After a being assaulted by a man who looks oddly like her husband, she is rescued by a band of kilted Scots,led by a grumpy but captivating man called Dougal MacKenzie, who naturally upon hearing her accent presumes her to be a spy for the British, a ‘Sassenach’ meaning outlander. Claire tries to prove her worth by using her medical training to re-align a dislocated shoulder of one of the Scots, a Jamie MacTavish (or Jamie Fraser as he is later known). Jamie of course becomes the second half of the novel’s love story but all will be explained in time. Claire is taken back to their Clan leaders home, Castle Leoch. Here Claire has to prove herself, using her medical knowledge, to persuade the Clan leader, Colum MacKenzie, Dougal’s brother, that she is not a spy. However Claire’s headstrong qualities result in her ending up in the most dangerous of situations,as she tries to escape the suspicious Scots to try and find her way back to Craigh na Dun. Her bids for escape become more and more futile, and desperate, Claire feels utterly and physically lost, but she has an unlikely ally in the dashing, brave and charming red head, Jamie, who has secrets of his own. With this in mind, the two strike up an interesting friendship and Claire keeps finding herself utterly drawn to his company.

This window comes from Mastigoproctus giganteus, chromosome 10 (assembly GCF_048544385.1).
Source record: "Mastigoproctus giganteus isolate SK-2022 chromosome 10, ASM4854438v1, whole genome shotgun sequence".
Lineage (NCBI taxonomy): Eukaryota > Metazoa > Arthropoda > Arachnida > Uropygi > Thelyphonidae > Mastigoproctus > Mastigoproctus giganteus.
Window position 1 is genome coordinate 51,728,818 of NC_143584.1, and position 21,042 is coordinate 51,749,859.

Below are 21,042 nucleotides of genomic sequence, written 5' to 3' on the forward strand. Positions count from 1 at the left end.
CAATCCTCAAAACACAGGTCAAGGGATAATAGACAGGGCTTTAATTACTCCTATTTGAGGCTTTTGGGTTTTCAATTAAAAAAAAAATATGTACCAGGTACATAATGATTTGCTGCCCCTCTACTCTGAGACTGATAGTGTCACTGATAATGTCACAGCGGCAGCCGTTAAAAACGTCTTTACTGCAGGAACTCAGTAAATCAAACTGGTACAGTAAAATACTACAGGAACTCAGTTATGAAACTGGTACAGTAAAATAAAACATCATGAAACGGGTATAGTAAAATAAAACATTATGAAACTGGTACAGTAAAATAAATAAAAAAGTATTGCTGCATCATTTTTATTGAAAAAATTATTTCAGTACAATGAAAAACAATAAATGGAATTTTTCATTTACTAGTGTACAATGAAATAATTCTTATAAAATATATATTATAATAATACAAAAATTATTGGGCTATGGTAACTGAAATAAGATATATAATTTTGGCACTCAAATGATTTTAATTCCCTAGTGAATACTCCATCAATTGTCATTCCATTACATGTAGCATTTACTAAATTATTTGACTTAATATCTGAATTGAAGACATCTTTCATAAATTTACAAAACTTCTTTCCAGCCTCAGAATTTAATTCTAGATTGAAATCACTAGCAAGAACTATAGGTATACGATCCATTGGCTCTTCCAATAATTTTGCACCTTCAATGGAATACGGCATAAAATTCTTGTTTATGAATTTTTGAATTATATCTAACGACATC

And so begins one of the greatest love stories of all time. Torn between her loyalty to her husband in the 20th Century, but emotionally and politically tied to Jamie (trying so hard not to give too much away), Claire is ultimately faced with a choice, does she use her knowledge of history from the 20th century and chose to live a life in 18th century Scotland? Or does she remain loyal to a husband that she has been parted from for years due to the Second World War?